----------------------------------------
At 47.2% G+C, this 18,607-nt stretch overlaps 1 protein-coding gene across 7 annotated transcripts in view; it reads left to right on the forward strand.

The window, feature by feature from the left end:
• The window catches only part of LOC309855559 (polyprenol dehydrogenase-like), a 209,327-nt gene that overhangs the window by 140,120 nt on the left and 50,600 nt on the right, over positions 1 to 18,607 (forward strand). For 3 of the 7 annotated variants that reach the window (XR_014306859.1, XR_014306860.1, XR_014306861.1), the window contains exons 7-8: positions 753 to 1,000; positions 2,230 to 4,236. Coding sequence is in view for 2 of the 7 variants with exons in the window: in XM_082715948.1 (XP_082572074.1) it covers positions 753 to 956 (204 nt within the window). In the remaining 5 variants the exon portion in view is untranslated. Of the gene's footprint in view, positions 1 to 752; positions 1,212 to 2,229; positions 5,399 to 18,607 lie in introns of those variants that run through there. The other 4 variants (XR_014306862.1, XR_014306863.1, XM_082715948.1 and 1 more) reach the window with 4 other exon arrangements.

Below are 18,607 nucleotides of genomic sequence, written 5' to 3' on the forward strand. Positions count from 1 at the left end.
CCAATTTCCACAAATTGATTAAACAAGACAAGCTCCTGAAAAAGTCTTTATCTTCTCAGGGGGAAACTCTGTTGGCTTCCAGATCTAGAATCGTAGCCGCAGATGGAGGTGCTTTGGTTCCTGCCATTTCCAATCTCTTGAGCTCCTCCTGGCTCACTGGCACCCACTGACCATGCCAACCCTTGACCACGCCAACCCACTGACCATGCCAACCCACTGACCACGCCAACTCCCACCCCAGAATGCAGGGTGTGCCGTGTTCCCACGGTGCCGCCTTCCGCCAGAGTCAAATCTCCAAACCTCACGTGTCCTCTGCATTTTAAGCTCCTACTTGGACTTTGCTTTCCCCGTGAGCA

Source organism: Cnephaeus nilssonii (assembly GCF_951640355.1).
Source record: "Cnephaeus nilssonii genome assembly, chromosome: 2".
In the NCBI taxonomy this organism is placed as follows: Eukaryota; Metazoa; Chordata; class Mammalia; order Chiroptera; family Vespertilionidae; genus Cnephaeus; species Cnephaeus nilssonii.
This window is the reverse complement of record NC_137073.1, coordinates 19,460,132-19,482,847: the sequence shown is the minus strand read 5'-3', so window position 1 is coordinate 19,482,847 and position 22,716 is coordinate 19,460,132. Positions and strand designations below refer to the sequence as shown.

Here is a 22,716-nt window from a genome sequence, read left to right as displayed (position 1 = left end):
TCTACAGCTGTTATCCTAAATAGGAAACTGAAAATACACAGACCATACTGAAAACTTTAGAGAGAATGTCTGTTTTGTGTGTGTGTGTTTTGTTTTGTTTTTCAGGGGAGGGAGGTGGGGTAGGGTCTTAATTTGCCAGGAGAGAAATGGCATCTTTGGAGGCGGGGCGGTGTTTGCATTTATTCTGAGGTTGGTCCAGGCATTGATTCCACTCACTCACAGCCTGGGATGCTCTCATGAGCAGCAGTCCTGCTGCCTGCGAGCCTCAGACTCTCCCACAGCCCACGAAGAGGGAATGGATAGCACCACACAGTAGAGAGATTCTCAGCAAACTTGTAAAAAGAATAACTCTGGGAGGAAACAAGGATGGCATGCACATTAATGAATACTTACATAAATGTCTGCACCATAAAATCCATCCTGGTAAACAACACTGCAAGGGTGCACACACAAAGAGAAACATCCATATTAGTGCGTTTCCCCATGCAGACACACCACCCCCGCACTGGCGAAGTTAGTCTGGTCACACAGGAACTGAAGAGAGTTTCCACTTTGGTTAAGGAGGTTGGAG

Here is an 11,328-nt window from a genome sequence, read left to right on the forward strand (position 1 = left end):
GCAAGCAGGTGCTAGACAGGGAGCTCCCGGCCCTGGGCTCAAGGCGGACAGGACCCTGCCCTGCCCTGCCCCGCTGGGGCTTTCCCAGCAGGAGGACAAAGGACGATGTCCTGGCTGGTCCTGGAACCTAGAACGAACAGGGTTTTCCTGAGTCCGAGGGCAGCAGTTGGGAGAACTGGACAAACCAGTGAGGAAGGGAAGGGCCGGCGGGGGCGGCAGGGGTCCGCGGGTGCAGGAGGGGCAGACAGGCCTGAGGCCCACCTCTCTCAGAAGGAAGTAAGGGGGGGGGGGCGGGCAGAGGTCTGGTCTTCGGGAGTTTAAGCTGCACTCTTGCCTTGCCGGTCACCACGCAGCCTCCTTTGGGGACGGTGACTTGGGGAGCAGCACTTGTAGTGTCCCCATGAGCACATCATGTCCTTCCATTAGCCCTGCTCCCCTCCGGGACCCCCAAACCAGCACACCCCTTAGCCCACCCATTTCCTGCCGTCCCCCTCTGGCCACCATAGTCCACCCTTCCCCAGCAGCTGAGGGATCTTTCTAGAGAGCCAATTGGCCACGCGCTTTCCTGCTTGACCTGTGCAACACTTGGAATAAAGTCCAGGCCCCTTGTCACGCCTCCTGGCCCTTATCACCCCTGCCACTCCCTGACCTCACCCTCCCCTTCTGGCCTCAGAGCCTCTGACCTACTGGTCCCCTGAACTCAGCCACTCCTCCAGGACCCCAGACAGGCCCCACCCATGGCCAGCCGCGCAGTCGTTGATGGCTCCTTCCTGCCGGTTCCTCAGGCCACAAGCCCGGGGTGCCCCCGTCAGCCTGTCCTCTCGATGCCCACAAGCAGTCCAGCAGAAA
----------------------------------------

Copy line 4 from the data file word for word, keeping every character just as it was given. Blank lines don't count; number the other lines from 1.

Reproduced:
Below are 18,607 nucleotides of genomic sequence, written 5' to 3' on the forward strand. Positions count from 1 at the left end.